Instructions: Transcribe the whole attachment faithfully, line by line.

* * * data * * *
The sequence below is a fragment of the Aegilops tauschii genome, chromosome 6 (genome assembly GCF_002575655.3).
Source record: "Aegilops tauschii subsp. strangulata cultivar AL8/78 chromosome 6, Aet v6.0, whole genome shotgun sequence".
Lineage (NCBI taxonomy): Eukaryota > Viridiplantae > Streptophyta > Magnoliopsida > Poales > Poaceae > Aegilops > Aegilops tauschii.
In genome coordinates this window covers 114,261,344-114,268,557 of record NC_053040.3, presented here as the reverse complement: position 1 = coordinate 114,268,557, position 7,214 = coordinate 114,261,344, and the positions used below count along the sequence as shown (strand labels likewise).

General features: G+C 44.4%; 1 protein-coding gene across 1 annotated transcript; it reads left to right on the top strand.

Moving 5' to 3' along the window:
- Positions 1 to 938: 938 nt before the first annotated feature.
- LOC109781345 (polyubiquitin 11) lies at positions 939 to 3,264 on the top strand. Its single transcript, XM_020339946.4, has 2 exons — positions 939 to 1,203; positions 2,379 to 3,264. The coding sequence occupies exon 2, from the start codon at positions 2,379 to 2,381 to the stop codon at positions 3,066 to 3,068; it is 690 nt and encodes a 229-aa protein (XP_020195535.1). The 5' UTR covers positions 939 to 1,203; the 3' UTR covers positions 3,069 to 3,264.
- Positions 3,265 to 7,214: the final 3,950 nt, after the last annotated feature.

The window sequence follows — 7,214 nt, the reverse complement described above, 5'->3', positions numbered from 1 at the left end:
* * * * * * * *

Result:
The sequence below is a fragment of the Aegilops tauschii genome, chromosome 6 (genome assembly GCF_002575655.3).
Source record: "Aegilops tauschii subsp. strangulata cultivar AL8/78 chromosome 6, Aet v6.0, whole genome shotgun sequence".
Lineage (NCBI taxonomy): Eukaryota > Viridiplantae > Streptophyta > Magnoliopsida > Poales > Poaceae > Aegilops > Aegilops tauschii.
In genome coordinates this window covers 114,261,344-114,268,557 of record NC_053040.3, presented here as the reverse complement: position 1 = coordinate 114,268,557, position 7,214 = coordinate 114,261,344, and the positions used below count along the sequence as shown (strand labels likewise).

General features: G+C 44.4%; 1 protein-coding gene across 1 annotated transcript; it reads left to right on the top strand.

Moving 5' to 3' along the window:
- Positions 1 to 938: 938 nt before the first annotated feature.
- LOC109781345 (polyubiquitin 11) lies at positions 939 to 3,264 on the top strand. Its single transcript, XM_020339946.4, has 2 exons — positions 939 to 1,203; positions 2,379 to 3,264. The coding sequence occupies exon 2, from the start codon at positions 2,379 to 2,381 to the stop codon at positions 3,066 to 3,068; it is 690 nt and encodes a 229-aa protein (XP_020195535.1). The 5' UTR covers positions 939 to 1,203; the 3' UTR covers positions 3,069 to 3,264.
- Positions 3,265 to 7,214: the final 3,950 nt, after the last annotated feature.

The window sequence follows — 7,214 nt, the reverse complement described above, 5'->3', positions numbered from 1 at the left end: